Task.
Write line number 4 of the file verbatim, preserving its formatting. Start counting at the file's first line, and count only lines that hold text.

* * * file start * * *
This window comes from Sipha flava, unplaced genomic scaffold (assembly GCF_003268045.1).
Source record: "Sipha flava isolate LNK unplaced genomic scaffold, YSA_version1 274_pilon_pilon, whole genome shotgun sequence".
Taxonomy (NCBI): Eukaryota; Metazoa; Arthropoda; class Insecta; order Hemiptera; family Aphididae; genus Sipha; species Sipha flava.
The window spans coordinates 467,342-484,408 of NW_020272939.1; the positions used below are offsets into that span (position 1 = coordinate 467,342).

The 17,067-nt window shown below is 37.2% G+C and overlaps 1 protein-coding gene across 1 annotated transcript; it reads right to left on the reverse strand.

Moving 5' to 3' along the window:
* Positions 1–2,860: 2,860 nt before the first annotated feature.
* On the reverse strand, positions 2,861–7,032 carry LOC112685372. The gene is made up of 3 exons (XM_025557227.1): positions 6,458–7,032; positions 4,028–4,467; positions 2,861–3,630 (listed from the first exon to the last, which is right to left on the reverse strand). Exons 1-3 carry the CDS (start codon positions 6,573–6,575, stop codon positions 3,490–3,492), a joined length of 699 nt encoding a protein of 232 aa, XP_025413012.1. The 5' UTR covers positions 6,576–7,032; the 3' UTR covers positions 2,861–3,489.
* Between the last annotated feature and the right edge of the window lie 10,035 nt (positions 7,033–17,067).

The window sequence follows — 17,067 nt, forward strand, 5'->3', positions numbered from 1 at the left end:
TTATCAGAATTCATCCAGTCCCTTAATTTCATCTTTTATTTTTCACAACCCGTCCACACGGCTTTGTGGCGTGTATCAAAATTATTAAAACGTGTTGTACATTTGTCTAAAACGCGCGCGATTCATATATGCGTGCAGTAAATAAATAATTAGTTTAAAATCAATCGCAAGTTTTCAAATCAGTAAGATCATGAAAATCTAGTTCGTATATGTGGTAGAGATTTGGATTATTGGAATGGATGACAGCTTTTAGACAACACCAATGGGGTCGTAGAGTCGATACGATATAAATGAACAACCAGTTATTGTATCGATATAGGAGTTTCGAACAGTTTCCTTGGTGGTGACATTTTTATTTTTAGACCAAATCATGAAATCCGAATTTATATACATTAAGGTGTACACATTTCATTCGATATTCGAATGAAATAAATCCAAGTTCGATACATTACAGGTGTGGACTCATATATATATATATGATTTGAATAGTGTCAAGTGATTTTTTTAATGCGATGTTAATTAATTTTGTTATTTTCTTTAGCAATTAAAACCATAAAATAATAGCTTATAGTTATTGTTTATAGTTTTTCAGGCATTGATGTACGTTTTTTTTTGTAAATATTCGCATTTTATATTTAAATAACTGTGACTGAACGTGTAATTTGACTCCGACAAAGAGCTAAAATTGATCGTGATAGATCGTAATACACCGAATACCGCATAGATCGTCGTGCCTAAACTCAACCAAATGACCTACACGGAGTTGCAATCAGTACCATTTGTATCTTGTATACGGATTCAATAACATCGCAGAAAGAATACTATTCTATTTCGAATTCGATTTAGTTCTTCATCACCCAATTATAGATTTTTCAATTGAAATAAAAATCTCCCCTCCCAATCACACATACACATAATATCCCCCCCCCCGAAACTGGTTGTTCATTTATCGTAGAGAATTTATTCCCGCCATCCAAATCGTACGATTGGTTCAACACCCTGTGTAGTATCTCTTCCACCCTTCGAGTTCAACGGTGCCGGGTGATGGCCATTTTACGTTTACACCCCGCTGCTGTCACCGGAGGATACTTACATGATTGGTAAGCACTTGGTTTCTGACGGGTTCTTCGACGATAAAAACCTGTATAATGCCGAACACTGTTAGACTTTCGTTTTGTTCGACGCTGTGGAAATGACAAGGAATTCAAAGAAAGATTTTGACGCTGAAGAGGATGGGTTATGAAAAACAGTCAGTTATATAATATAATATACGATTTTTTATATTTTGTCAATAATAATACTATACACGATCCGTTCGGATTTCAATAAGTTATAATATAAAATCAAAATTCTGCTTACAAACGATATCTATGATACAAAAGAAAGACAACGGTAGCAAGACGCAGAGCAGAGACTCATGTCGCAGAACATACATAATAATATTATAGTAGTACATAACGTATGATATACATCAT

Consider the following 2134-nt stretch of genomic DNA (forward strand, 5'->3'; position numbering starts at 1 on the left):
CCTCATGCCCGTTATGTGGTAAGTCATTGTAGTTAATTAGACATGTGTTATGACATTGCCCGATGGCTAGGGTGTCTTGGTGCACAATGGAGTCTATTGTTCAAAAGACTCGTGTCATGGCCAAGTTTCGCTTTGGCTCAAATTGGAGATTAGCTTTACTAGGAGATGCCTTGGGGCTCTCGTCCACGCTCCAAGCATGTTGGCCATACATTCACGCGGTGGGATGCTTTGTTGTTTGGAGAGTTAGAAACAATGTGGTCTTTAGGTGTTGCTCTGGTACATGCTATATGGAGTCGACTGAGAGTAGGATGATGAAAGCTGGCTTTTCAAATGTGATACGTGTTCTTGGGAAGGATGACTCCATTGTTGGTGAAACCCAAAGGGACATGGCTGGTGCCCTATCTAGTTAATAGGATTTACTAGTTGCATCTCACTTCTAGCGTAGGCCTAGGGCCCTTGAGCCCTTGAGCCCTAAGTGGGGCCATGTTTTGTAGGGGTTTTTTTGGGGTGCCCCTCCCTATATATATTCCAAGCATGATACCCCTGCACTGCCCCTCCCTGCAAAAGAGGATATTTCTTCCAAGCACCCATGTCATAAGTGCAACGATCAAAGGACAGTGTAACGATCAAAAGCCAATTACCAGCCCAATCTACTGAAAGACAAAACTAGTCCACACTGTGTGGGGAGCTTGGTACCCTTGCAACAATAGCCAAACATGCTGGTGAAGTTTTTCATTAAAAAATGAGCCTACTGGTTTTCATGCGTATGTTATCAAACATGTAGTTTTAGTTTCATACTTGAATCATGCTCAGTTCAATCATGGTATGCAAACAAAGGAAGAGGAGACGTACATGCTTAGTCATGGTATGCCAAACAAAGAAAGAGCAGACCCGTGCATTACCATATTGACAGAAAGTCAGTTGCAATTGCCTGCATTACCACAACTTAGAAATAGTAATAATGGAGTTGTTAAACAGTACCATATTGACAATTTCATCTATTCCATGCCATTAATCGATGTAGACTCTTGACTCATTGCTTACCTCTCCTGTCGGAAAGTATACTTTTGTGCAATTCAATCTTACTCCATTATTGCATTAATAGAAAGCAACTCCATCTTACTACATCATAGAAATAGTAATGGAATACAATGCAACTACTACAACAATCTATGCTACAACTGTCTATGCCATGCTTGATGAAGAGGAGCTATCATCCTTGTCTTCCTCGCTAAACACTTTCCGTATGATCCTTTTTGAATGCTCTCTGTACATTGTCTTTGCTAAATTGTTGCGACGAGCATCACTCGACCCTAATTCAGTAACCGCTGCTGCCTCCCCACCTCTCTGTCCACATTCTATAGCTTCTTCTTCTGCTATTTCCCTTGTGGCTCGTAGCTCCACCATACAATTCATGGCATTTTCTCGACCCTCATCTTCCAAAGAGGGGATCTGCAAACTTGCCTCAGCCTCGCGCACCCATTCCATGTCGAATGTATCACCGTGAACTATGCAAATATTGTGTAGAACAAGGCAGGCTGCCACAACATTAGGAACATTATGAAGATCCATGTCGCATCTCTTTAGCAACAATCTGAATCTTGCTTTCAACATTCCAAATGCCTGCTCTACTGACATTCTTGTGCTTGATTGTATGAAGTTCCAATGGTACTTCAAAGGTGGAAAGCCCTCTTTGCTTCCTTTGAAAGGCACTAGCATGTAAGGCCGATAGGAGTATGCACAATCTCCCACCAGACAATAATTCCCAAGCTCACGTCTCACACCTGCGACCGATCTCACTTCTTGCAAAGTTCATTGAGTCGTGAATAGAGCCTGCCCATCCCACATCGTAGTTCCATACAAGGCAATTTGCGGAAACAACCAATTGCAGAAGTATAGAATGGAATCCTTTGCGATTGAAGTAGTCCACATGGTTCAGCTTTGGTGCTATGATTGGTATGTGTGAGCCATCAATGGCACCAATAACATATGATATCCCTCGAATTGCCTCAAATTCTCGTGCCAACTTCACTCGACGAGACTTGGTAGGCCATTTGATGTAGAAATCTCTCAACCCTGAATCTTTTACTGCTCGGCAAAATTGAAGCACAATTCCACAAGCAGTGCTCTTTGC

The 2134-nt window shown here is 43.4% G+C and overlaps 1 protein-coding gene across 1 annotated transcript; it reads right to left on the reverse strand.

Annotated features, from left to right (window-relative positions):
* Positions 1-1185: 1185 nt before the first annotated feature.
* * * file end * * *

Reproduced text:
The window spans coordinates 467,342-484,408 of NW_020272939.1; the positions used below are offsets into that span (position 1 = coordinate 467,342).